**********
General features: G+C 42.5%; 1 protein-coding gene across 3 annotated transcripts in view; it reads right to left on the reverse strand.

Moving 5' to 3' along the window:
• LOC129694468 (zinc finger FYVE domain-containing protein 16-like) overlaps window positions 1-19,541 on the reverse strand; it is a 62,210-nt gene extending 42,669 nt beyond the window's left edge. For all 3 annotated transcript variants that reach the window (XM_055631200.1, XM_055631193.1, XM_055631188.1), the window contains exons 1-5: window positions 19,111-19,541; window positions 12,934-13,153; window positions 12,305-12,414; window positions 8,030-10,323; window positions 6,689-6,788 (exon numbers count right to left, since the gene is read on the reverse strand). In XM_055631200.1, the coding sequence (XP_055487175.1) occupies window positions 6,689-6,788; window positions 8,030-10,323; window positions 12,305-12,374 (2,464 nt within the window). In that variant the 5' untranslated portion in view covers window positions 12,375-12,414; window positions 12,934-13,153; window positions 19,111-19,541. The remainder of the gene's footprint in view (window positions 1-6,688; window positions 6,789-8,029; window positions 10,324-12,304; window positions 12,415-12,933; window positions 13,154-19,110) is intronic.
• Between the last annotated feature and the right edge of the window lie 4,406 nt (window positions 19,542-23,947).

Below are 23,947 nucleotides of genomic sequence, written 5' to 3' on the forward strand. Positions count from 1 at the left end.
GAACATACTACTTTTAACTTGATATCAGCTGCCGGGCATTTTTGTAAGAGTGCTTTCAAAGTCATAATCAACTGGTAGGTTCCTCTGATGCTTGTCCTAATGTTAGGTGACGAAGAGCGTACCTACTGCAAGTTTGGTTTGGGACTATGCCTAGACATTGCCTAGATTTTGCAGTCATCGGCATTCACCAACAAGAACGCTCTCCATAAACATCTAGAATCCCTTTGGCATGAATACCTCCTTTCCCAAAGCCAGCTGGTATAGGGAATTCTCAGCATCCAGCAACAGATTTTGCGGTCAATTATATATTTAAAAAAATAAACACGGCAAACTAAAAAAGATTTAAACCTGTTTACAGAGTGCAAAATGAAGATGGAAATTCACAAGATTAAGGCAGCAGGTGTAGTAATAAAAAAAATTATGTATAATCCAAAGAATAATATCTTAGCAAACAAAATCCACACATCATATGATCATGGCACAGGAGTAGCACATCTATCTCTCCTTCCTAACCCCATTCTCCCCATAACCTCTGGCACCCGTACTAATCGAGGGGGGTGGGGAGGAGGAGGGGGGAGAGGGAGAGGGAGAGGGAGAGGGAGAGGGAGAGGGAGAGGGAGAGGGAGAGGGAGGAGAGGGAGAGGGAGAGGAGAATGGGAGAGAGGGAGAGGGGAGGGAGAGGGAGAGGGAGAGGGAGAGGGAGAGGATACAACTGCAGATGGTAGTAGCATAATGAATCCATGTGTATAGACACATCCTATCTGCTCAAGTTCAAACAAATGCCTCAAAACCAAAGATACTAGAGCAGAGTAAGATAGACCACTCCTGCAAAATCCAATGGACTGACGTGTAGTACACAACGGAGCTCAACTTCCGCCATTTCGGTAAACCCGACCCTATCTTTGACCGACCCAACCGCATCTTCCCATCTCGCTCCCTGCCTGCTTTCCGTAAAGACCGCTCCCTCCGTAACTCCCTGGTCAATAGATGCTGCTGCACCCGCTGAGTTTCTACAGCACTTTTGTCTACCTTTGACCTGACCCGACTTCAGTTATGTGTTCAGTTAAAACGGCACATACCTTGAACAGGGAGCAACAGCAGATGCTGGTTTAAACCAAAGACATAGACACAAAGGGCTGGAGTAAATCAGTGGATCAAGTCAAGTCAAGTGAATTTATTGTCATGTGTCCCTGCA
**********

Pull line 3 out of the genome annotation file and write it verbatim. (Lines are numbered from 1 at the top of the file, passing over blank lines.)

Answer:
• LOC129694468 (zinc finger FYVE domain-containing protein 16-like) overlaps window positions 1-19,541 on the reverse strand; it is a 62,210-nt gene extending 42,669 nt beyond the window's left edge. For all 3 annotated transcript variants that reach the window (XM_055631200.1, XM_055631193.1, XM_055631188.1), the window contains exons 1-5: window positions 19,111-19,541; window positions 12,934-13,153; window positions 12,305-12,414; window positions 8,030-10,323; window positions 6,689-6,788 (exon numbers count right to left, since the gene is read on the reverse strand). In XM_055631200.1, the coding sequence (XP_055487175.1) occupies window positions 6,689-6,788; window positions 8,030-10,323; window positions 12,305-12,374 (2,464 nt within the window). In that variant the 5' untranslated portion in view covers window positions 12,375-12,414; window positions 12,934-13,153; window positions 19,111-19,541. The remainder of the gene's footprint in view (window positions 1-6,688; window positions 6,789-8,029; window positions 10,324-12,304; window positions 12,415-12,933; window positions 13,154-19,110) is intronic.